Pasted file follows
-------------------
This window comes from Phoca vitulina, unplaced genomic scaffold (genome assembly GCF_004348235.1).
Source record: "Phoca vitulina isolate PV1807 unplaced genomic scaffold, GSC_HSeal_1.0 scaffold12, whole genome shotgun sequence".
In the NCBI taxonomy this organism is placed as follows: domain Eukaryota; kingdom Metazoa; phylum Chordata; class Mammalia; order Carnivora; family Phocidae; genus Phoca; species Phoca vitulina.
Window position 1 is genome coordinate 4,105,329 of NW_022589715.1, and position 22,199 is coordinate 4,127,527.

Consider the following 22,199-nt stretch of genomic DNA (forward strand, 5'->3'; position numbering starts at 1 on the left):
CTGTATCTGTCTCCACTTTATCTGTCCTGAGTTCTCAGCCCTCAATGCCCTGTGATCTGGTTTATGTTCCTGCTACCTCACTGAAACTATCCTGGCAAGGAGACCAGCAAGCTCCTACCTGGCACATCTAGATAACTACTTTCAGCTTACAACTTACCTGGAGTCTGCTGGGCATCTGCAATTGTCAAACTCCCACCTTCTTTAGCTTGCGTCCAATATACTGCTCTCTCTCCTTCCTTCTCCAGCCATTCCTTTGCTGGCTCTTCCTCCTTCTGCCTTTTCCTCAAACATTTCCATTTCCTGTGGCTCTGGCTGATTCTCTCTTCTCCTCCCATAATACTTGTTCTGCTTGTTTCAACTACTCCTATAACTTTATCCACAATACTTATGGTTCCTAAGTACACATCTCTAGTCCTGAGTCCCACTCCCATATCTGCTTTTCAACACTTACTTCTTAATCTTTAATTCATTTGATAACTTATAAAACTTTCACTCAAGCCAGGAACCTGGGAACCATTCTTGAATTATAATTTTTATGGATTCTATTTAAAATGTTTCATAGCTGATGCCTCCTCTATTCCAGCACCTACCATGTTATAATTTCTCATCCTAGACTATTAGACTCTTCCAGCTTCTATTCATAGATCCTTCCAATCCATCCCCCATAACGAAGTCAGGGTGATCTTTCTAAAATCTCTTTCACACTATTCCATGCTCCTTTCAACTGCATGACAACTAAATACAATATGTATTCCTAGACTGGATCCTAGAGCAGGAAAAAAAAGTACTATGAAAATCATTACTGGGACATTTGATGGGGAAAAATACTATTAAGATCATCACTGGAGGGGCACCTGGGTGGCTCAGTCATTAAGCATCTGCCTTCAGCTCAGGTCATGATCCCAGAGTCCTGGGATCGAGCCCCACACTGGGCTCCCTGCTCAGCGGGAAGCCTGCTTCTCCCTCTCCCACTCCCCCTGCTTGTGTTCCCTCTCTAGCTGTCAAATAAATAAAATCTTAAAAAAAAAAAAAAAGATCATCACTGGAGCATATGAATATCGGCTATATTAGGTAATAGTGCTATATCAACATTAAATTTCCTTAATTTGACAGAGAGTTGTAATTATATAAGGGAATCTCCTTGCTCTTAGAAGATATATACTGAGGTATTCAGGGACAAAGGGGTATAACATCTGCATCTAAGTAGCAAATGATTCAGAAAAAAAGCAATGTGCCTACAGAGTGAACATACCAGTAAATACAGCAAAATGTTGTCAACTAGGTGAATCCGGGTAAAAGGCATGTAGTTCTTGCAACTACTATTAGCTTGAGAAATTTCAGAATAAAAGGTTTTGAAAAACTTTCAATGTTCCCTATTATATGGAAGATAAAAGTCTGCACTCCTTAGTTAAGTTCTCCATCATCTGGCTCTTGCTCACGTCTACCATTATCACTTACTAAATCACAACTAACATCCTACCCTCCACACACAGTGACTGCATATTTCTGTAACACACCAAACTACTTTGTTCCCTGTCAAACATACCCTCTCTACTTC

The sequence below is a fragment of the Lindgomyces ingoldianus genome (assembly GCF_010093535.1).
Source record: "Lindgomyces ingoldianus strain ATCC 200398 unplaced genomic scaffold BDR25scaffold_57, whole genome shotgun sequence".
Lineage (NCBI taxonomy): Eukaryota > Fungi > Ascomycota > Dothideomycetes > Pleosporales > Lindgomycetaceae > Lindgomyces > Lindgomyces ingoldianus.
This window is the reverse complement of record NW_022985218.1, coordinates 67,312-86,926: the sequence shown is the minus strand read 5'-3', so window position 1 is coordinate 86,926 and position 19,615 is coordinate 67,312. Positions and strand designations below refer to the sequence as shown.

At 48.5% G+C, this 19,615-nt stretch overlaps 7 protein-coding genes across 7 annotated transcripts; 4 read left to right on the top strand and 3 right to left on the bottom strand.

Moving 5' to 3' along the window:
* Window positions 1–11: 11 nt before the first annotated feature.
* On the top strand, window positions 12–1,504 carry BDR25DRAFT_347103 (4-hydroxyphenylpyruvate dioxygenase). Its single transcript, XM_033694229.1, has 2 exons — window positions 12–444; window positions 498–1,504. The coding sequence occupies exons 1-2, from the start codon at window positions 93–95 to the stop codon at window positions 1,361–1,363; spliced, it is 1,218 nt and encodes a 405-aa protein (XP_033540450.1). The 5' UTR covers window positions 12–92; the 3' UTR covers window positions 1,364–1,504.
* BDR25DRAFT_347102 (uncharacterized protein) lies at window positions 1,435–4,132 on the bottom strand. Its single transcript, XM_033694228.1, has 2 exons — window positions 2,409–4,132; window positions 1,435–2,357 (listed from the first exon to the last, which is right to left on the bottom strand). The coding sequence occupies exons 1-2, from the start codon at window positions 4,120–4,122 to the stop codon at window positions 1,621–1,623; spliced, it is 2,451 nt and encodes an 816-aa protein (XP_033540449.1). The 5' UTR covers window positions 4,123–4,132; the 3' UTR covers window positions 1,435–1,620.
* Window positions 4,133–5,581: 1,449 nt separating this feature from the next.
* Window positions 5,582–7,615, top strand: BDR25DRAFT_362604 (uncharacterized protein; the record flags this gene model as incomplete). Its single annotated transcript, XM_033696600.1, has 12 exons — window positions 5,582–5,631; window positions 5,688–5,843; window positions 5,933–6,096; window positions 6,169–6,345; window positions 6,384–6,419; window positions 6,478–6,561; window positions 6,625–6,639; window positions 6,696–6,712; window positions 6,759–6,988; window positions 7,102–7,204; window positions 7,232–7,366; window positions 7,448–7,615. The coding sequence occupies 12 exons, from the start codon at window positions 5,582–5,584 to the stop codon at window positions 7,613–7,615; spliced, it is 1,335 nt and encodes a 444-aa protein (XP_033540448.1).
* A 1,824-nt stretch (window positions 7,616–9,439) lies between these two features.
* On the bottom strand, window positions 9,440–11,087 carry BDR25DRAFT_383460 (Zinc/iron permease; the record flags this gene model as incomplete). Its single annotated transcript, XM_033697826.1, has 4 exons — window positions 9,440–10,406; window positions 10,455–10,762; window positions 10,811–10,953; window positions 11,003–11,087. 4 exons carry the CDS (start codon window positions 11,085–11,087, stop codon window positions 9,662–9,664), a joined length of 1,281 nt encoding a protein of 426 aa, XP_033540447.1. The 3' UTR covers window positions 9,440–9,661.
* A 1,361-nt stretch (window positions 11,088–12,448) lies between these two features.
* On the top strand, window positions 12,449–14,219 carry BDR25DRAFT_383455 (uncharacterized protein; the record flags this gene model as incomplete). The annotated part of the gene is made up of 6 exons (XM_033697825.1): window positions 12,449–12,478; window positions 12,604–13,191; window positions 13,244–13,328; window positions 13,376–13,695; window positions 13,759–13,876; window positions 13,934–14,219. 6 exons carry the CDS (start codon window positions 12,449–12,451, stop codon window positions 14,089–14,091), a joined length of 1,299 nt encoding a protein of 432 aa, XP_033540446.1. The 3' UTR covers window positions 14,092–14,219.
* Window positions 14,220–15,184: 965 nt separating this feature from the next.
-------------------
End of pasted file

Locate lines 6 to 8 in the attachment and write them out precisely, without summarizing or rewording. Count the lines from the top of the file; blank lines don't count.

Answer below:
CTGTATCTGTCTCCACTTTATCTGTCCTGAGTTCTCAGCCCTCAATGCCCTGTGATCTGGTTTATGTTCCTGCTACCTCACTGAAACTATCCTGGCAAGGAGACCAGCAAGCTCCTACCTGGCACATCTAGATAACTACTTTCAGCTTACAACTTACCTGGAGTCTGCTGGGCATCTGCAATTGTCAAACTCCCACCTTCTTTAGCTTGCGTCCAATATACTGCTCTCTCTCCTTCCTTCTCCAGCCATTCCTTTGCTGGCTCTTCCTCCTTCTGCCTTTTCCTCAAACATTTCCATTTCCTGTGGCTCTGGCTGATTCTCTCTTCTCCTCCCATAATACTTGTTCTGCTTGTTTCAACTACTCCTATAACTTTATCCACAATACTTATGGTTCCTAAGTACACATCTCTAGTCCTGAGTCCCACTCCCATATCTGCTTTTCAACACTTACTTCTTAATCTTTAATTCATTTGATAACTTATAAAACTTTCACTCAAGCCAGGAACCTGGGAACCATTCTTGAATTATAATTTTTATGGATTCTATTTAAAATGTTTCATAGCTGATGCCTCCTCTATTCCAGCACCTACCATGTTATAATTTCTCATCCTAGACTATTAGACTCTTCCAGCTTCTATTCATAGATCCTTCCAATCCATCCCCCATAACGAAGTCAGGGTGATCTTTCTAAAATCTCTTTCACACTATTCCATGCTCCTTTCAACTGCATGACAACTAAATACAATATGTATTCCTAGACTGGATCCTAGAGCAGGAAAAAAAAGTACTATGAAAATCATTACTGGGACATTTGATGGGGAAAAATACTATTAAGATCATCACTGGAGGGGCACCTGGGTGGCTCAGTCATTAAGCATCTGCCTTCAGCTCAGGTCATGATCCCAGAGTCCTGGGATCGAGCCCCACACTGGGCTCCCTGCTCAGCGGGAAGCCTGCTTCTCCCTCTCCCACTCCCCCTGCTTGTGTTCCCTCTCTAGCTGTCAAATAAATAAAATCTTAAAAAAAAAAAAAAAGATCATCACTGGAGCATATGAATATCGGCTATATTAGGTAATAGTGCTATATCAACATTAAATTTCCTTAATTTGACAGAGAGTTGTAATTATATAAGGGAATCTCCTTGCTCTTAGAAGATATATACTGAGGTATTCAGGGACAAAGGGGTATAACATCTGCATCTAAGTAGCAAATGATTCAGAAAAAAAGCAATGTGCCTACAGAGTGAACATACCAGTAAATACAGCAAAATGTTGTCAACTAGGTGAATCCGGGTAAAAGGCATGTAGTTCTTGCAACTACTATTAGCTTGAGAAATTTCAGAATAAAAGGTTTTGAAAAACTTTCAATGTTCCCTATTATATGGAAGATAAAAGTCTGCACTCCTTAGTTAAGTTCTCCATCATCTGGCTCTTGCTCACGTCTACCATTATCACTTACTAAATCACAACTAACATCCTACCCTCCACACACAGTGACTGCATATTTCTGTAACACACCAAACTACTTTGTTCCCTGTCAAACATACCCTCTCTACTTC

The sequence below is a fragment of the Lindgomyces ingoldianus genome (assembly GCF_010093535.1).
Source record: "Lindgomyces ingoldianus strain ATCC 200398 unplaced genomic scaffold BDR25scaffold_57, whole genome shotgun sequence".